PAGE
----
Oral contraceptives have been around since the early 1960’s. A unique combination of female hormones alters the female reproductive system to make it harder to conceive babies. Simple, effective, and discreet, oral contraceptives are the most relied on birth control due to its convenience and comfort.
Women who are pregnant, nursing, or are likely to become pregnant should not take an oral contraceptive as they are likely to cause birth defects. The drugs are passed through the breast milk and can cause harm to a nursing infant.
Seasonale, also known as Seasonique, is a three fold security against unwanted pregnancy, making it nearly 100% effective. The hormone combination prevents ovulation. The lining of the uterine wall and the cervical mucous are altered. The altered cervical mucous makes it difficult for the sperm to reach the egg to fertilize it while the alterations in the uterine wall make it difficult for a fertilized egg to attach and grow. This triple protection approach is becoming the only form of prescribed oral birth control as a very rapid rate due to its effectiveness.
Oral contraceptives carry a risk of stroke or heart attack. The risk of these side effects increases with age and with cigarette smoking. Regardless of age or health habits an individual should seek medical attention immediately if the experience symptoms of either a stroke or heart attack.
A stroke would feel like sudden onset dizziness, eye pain, sudden confusion, numbness or weakness centrally located on one side of the body, and presenting as intoxicated. Symptoms of a heart attack include chest pain or heaviness, difficulty breathing, or pain that extends down the left arm.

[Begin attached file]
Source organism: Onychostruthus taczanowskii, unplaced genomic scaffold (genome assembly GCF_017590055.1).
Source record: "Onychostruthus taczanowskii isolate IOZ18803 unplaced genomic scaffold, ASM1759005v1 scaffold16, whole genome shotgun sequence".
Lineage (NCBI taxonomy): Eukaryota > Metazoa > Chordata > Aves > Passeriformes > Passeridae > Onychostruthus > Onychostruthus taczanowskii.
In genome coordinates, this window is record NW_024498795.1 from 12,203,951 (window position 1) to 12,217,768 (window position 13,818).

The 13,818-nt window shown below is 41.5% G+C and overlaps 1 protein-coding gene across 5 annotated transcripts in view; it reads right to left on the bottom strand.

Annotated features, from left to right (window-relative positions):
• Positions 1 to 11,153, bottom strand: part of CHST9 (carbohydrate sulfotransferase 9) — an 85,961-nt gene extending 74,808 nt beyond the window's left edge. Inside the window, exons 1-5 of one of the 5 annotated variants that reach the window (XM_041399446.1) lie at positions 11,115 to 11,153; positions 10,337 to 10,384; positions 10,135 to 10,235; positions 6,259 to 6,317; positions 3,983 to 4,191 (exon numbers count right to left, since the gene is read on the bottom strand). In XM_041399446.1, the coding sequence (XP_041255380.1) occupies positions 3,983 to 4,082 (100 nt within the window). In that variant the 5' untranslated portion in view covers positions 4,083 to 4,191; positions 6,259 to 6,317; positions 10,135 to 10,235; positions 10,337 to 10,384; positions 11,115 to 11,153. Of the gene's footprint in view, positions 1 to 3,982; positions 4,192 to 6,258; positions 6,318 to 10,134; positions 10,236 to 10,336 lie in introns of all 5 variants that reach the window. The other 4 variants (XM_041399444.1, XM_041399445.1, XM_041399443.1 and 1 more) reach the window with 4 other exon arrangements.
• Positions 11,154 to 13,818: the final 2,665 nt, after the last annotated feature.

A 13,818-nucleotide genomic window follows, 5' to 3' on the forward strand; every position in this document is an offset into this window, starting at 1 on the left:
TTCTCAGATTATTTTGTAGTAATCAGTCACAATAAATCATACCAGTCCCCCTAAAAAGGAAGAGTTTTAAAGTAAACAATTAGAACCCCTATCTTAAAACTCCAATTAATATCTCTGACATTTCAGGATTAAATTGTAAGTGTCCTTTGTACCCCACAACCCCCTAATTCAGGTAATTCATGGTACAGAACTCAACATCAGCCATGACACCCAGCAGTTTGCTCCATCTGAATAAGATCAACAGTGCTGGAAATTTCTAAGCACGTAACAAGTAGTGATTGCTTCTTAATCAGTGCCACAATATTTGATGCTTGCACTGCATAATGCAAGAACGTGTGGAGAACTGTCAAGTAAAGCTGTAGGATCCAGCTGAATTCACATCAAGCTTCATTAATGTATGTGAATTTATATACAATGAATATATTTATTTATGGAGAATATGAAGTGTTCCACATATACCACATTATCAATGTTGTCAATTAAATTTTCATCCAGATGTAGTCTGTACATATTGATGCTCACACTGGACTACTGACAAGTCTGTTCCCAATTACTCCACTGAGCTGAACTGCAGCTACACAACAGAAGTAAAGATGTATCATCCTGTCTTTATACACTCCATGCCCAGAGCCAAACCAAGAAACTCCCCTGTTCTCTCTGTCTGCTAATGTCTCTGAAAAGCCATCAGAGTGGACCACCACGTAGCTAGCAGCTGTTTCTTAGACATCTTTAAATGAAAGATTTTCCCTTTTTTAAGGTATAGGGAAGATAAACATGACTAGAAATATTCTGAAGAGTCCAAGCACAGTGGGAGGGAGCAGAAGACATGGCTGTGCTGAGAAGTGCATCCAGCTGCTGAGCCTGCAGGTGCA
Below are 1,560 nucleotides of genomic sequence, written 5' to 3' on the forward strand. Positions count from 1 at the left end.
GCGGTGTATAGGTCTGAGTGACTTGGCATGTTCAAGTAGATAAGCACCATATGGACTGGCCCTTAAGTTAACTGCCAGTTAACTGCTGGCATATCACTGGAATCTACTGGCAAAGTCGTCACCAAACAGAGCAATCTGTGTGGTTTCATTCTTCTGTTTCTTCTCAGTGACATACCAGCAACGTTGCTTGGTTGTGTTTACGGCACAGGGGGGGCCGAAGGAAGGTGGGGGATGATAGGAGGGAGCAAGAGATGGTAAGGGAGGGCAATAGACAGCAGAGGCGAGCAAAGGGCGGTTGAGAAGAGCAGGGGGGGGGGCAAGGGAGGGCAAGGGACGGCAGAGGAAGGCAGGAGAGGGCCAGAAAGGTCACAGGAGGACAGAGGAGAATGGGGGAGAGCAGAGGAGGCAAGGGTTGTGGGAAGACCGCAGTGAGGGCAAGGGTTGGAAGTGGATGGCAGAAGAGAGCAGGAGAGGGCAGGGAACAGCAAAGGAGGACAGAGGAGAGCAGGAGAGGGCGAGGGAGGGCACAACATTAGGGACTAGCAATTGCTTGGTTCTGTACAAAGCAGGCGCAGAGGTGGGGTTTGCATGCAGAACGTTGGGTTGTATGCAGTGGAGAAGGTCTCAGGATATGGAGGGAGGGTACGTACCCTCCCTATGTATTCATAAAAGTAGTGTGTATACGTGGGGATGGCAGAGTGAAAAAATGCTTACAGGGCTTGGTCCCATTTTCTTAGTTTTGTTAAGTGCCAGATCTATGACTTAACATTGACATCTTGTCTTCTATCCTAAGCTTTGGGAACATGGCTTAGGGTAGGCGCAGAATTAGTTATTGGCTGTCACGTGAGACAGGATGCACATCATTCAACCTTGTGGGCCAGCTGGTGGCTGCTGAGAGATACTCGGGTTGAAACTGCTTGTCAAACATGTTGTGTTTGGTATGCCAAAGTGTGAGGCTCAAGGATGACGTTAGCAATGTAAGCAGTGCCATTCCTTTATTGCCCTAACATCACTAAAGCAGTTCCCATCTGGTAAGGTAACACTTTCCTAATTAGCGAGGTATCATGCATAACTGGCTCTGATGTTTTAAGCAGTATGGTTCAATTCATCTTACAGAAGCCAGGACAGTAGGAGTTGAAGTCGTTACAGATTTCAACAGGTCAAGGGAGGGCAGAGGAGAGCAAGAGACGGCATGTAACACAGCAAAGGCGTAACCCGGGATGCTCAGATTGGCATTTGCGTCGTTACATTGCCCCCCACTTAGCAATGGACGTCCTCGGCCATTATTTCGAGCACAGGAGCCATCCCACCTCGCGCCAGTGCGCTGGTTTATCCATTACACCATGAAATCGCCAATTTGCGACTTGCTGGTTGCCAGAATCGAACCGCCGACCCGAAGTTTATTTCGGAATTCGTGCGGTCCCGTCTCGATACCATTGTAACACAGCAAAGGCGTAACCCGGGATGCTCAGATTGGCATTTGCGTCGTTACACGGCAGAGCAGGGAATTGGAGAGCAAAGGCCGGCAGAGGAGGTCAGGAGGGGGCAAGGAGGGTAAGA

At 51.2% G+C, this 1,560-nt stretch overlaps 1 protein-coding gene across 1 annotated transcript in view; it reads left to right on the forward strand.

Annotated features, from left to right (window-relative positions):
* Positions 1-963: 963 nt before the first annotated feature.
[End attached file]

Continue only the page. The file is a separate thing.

Other serious side effects include nausea and stomach pain, a low fever with jaundice, dark urine, loss of appetite, and depression. A patient experiencing these side effects needs to seek out immediate medical intervention.
It is normal to experience varying side effects when starting oral contraceptives. Seasonale has a host of moderate and mild side effects that most people are able to adapt to, including fatigue, loss of sexual interest, changes in menstruation, increased facial hair growth or darkening of the facial skin or freckling, loss of hair on the head, vaginal itching or discharges, contact lens issues, changes in weight and appetite, breast pain, and mild nausea, vomiting, cramps, and bloating.
Any form of accidental or intentional overdose on oral contraceptives are likely to cause vaginal bleeding, sometimes severe, and nausea with vomiting. Emergency room treatment is vital to treat overdosing.
Patients on oral contraceptives need to be aware of the long list of interactive medications, both over the counter and prescription, and should consult their physician before beginning any additional medication. Even Tylenol and vitamin C are likely to have effects. Steroids, St. John’s wort, phenylbutazone, and barbiturates can cause reactions so severe they can lead to death or coma. HIV medications, seizure medications, and antibiotics can cause interactions as well, including rendering oral contraceptives useless.
Oral contraceptives have become so commonplace that many people take for granted that they are safe and effective. Not only do oral contraceptives fail to protect against sexually transmitted diseases, but there are various risks to the popular medication that patients need to be made aware of in order to maximize the drug’s benefit and the patient’s health.
Seasonale (levonorgestrel/ethinyl estradiol tablets) is an extended-cycle oral contraceptive consisting of 84 pink active tablets each containing 0.15 mg of levonorgestrel, a synthetic progestogen and 0.03 mg of ethinyl estradiol, and 7 white inert tablets (without hormones). The chemical formula of levonorgestrel USP is 18,19-Dinorpregn-4- en-20-yn-3-one, 13-ethyl-17-hydroxy-, (17α)-, (-)-, and the chemical formula of ethinyl estradiol USP is 19-Norpregna-1, 3,5(10)-trien-20-yne-3, 17-diol, (17α)-.
Seasonale has the following structural formula: